A lot has changed in the year since the pandemic arrived in Minnesota. But one thing has not; the presence of Kate and Mary (pictured) in the Shelf of Hope food shelf at the House of Charity Food Centre. They spend hours every week tirelessly organizing supplies, packing bags of food and caring for our neighbors in need.
Two years ago, Shelf of Hope moved from Gethsemane Church to House of Charity and Kate and Mary moved with it. Even when no one else came, they were here. Arriving at the Food Centre early in the morning to unload the food ordered for the food shelf and spending long hours preparing for the Wednesday distribution. Standing in the open door of the Food Centre, even in the midst of February’s sub-zero temperatures, handing out bags full of ready-to-eat and fresh nutritious supplies to those who came, seeking help, no questions asked.
To ensure safe operations amid the pandemic, the Food Centre switched to boxed meals and the Food Shelf switched to providing pre-packed bags of shelf-stable food. Kate said that was tough, not being able to welcome people inside this winter, and added, “That’s why people need to keep wearing their masks, so we can move back inside and these people can get the food they need and be safe doing it.”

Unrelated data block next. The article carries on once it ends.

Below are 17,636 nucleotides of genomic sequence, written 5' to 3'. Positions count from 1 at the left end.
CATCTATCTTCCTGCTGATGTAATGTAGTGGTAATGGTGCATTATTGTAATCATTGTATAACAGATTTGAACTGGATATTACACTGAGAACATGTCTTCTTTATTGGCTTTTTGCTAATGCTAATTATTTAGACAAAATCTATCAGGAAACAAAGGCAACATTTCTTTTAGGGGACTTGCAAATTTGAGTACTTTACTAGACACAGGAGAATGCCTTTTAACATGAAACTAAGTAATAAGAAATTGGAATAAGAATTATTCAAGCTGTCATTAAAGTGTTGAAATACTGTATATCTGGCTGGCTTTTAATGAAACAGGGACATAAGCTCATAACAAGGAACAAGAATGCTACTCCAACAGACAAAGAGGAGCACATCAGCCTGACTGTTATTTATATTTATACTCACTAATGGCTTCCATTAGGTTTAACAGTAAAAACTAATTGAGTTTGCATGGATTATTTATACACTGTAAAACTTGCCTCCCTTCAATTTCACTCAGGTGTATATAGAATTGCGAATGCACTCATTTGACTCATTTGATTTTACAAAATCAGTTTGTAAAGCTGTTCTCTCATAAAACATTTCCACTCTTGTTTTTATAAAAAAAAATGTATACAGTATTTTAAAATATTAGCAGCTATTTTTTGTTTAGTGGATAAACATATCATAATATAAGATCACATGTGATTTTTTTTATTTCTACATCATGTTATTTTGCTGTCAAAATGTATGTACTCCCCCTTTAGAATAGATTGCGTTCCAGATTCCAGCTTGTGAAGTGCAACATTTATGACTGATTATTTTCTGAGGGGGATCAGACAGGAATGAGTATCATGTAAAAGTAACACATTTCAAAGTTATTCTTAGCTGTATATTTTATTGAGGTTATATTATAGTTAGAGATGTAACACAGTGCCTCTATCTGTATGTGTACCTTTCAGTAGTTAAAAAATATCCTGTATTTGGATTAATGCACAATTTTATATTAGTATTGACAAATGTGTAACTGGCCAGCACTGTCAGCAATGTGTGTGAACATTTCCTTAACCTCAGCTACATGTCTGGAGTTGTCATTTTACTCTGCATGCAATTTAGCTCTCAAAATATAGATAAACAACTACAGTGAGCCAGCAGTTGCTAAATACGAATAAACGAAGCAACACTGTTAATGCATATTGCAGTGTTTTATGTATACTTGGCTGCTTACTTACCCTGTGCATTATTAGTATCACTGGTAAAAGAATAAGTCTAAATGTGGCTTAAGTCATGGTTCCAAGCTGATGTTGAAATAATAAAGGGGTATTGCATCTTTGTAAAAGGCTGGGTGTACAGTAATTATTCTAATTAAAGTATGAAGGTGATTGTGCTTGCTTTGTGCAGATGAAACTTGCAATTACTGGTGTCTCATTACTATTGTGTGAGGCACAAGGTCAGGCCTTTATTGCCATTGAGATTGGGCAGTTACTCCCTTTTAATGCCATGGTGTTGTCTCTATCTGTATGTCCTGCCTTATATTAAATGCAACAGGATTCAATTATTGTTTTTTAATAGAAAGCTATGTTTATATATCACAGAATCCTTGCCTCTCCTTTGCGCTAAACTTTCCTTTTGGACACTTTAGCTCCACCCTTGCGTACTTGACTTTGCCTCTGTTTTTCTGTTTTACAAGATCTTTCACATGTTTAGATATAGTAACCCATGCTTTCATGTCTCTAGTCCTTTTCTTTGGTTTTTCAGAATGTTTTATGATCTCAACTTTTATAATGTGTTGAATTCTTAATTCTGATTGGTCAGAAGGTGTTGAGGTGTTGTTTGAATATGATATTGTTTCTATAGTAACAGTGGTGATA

Even in the midst of hard work and cold winters, Kate and Mary have fun. They laugh and joke and find humor in the fact that the days that toilet paper arrives on the truck is their favorite day. Food, obviously, is in high demand, with at least 70 individuals or families stopping by each Wednesday. But the days when hygiene supplies or toilet paper and laundry detergent are available are the busy days.
Last March, when so many things shut down for good, the food shelf took only a short break. After just a few weeks, Mary came back and got it started again, all alone. But Kate just couldn’t stay away. When asked why they keep coming back, despite the risks, this is what Kate shared:
“For me, it’s a matter of trying, just in some small way, to alleviate the inequities in our society, in our country. And if anybody has any doubt about the existence of those inequities, they can come spend a couple of day at the food shelf. Even though it’s not a systemic change, it’s a bandaid, and, you know, someone is hungry, it’s an important bandaid and I wish more people could see the situation that a lot of Americans are living in. I think, it might make people a little bit more generous toward their fellow citizens.”
If you’d like to join Kate and Mary at the food shelf, you can visit houseofcharity.org/volunteer